Monday, February 13, 2012

LDL, HDL, Schmel-dee-el...What's it mean?!

Time to do some breaking-down of "Cholesterol Confusion". Let me get everyone up to date on the whole cholesterol issue.

Ok. There is "bad" cholesterol (the LDL), the "good" cholesterol (the HDL), Triglycerides, and some others that I'm not going to get into for simplicity's sake.

To start, the LDL, or "loser" cholesterol is the main culprit of heart disease. This is that number that we, as doctors, freak out about. The LDL should be less than 100, ideally. If you do not have diabetes or any other medical problems or family history of heart disease, we say less than 130. If you have diabetes, <100, for sure, and now we are saying <70 if we can get it there safely.

The HDL is the "happy" cholesterol. HDL cholesterol actually takes the bad cholesterol from the arteries and transports it to the liver to be processed and removed. So, HDL>60 is said to be "cardio-protective", while an HDL<50 in women and <40 in men may put you at a higher risk of heart disease. To improve your HDL, avoid smoking and maintain a healthy weight.

Triglycerides store unused calories, and high levels typically correlate with eating a lot of starchy foods (carbs) and fatty foods.Also, people with uncontrolled blood sugars also typically have high triglyceride levels. Triglyceride levels should be <150.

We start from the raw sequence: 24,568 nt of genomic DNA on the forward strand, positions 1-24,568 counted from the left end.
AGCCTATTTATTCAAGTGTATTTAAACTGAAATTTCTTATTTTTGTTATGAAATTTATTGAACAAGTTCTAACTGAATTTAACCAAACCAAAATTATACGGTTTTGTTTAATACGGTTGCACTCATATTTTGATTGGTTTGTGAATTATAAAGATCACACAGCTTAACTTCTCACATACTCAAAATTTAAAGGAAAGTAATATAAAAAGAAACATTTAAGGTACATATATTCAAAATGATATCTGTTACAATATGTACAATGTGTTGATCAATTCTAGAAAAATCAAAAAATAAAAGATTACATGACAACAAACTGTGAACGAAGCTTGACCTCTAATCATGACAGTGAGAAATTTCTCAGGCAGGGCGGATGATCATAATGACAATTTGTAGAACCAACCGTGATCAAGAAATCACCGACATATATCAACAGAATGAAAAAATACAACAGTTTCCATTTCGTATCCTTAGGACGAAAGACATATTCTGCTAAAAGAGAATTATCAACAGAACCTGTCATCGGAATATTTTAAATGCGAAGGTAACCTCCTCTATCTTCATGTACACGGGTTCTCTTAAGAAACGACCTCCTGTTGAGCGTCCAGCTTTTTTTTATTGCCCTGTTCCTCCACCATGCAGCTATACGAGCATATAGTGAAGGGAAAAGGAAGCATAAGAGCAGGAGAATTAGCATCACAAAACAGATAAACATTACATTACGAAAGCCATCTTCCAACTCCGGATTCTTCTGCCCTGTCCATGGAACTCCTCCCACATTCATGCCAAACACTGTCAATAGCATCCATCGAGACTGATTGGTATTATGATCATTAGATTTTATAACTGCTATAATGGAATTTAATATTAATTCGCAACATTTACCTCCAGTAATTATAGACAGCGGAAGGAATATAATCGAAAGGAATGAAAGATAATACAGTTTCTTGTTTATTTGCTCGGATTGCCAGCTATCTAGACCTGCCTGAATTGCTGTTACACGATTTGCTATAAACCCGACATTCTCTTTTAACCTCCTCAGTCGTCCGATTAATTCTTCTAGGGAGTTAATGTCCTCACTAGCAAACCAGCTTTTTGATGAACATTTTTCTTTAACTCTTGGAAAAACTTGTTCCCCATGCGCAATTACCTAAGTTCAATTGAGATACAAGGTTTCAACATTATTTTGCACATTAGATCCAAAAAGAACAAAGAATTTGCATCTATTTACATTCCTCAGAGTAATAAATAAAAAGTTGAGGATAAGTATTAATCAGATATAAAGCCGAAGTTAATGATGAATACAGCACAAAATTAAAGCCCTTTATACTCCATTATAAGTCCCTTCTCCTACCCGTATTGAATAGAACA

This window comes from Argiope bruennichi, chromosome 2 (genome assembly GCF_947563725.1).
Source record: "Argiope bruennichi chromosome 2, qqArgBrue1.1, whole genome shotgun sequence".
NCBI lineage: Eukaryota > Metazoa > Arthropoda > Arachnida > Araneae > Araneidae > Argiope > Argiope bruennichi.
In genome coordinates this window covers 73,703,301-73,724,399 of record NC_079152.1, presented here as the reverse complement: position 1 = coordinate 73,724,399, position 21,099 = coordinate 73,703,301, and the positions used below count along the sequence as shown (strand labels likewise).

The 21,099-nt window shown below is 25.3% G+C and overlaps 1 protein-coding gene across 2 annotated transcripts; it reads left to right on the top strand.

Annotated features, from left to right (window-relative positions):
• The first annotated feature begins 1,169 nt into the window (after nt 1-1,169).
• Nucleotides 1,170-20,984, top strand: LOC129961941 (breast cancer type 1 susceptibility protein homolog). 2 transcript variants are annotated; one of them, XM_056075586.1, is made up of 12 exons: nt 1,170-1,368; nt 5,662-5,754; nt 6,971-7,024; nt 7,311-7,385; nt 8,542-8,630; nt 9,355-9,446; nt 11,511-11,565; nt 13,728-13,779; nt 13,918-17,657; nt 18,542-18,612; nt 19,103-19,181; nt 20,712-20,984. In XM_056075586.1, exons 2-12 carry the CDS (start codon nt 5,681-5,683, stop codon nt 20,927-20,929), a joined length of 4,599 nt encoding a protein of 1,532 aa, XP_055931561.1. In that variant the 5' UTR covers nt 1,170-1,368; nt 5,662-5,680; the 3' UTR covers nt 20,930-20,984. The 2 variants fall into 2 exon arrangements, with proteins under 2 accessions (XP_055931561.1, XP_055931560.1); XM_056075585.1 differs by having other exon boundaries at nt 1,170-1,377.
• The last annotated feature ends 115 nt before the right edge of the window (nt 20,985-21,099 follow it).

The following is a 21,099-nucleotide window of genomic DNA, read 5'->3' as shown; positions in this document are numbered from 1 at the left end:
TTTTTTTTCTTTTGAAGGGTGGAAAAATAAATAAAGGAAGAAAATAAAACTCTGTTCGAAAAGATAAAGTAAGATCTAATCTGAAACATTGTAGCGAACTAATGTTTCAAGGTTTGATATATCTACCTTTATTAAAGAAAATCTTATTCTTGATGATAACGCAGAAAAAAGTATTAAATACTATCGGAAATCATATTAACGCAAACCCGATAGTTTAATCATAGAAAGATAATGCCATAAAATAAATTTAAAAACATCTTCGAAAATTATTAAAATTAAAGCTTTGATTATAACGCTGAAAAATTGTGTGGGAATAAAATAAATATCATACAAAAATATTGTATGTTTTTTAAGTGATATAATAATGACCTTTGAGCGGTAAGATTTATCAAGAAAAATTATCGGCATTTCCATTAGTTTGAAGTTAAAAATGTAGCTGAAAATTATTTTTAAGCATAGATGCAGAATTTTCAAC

The "total" cholesterol is basically the total of these mentioned plus a few not mentioned. The total cholesterol doesn't mean too much without the breakdown of the components. So, focus on the breakdown, and "know your numbers"!

To summarize:
HDL >60 in women, >50 in men

Also, just because you are fit and in good shape does not mean you have nothing to worry about. A very large part of cholesterol a lot of times is genetic, and there is not much you can do about that, unfortunately. Regardless, whether you are thin, heavy, in shape, or not....get it checked!!


  1. Great info!
    So my cholesterol back in late August was:
    Total - 262
    HDL - 66
    LDL- 147
    Triglycerides- 247

    I started to take Red Yeast Rice which was recommended by my doctor along with fish oil and I think that's helped me a bit because on my latest checkup I had lowered my triglycerides back to normal and lowered the cholesterol just a bit overall (can't remember the exact #'s).But, is it true that Vitamin E can also help the cholesterol?


    1. Laura,

      Vitamin E has been researched extensively and the research goes back and forth. As of now, Vit E supplementation is not recommended for lowering cholesterol, and actually, in one study, showed INCREASED all-cause mortality. So, we stick to diet and exercise first, then statins if necessary (red yeast rice is a great supplement too). Your HDL is good, but you definitely need to work on the LDL and triglycerides. See the "top 10 to live by" post for some diet recommendations...and exercise daily!
      -Dr. Tiff

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